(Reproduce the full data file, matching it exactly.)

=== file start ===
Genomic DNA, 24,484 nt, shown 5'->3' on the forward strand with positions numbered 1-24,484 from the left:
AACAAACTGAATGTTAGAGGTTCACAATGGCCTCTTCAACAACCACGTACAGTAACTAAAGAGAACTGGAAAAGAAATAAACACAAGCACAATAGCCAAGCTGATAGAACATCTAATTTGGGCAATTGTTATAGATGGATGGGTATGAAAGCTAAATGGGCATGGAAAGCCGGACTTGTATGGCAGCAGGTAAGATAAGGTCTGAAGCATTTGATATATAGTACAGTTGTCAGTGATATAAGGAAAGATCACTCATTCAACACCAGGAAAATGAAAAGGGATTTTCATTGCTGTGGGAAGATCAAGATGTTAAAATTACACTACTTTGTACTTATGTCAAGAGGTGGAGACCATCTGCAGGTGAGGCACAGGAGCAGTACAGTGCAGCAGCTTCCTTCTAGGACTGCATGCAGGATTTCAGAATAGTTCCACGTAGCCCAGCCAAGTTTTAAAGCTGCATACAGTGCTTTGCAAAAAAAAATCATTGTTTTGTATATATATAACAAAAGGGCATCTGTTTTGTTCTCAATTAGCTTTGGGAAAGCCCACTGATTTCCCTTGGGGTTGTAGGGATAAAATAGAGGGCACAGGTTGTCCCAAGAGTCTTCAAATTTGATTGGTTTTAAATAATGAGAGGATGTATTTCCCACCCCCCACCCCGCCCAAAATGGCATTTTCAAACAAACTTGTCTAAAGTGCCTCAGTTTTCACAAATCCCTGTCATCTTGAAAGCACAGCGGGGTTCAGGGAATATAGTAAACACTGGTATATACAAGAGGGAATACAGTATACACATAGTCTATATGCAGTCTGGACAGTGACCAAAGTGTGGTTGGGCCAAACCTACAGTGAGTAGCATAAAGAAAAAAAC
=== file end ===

Genomic DNA, 24,484 nt, shown 5'->3' on the forward strand with positions numbered 1-24,484 from the left:
AACAAACTGAATGTTAGAGGTTCACAATGGCCTCTTCAACAACCACGTACAGTAACTAAAGAGAACTGGAAAAGAAATAAACACAAGCACAATAGCCAAGCTGATAGAACATCTAATTTGGGCAATTGTTATAGATGGATGGGTATGAAAGCTAAATGGGCATGGAAAGCCGGACTTGTATGGCAGCAGGTAAGATAAGGTCTGAAGCATTTGATATATAGTACAGTTGTCAGTGATATAAGGAAAGATCACTCATTCAACACCAGGAAAATGAAAAGGGATTTTCATTGCTGTGGGAAGATCAAGATGTTAAAATTACACTACTTTGTACTTATGTCAAGAGGTGGAGACCATCTGCAGGTGAGGCACAGGAGCAGTACAGTGCAGCAGCTTCCTTCTAGGACTGCATGCAGGATTTCAGAATAGTTCCACGTAGCCCAGCCAAGTTTTAAAGCTGCATACAGTGCTTTGCAAAAAAAAATCATTGTTTTGTATATATATAACAAAAGGGCATCTGTTTTGTTCTCAATTAGCTTTGGGAAAGCCCACTGATTTCCCTTGGGGTTGTAGGGATAAAATAGAGGGCACAGGTTGTCCCAAGAGTCTTCAAATTTGATTGGTTTTAAATAATGAGAGGATGTATTTCCCACCCCCCACCCCGCCCAAAATGGCATTTTCAAACAAACTTGTCTAAAGTGCCTCAGTTTTCACAAATCCCTGTCATCTTGAAAGCACAGCGGGGTTCAGGGAATATAGTAAACACTGGTATATACAAGAGGGAATACAGTATACACATAGTCTATATGCAGTCTGGACAGTGACCAAAGTGTGGTTGGGCCAAACCTACAGTGAGTAGCATAAAGAAAAAAAC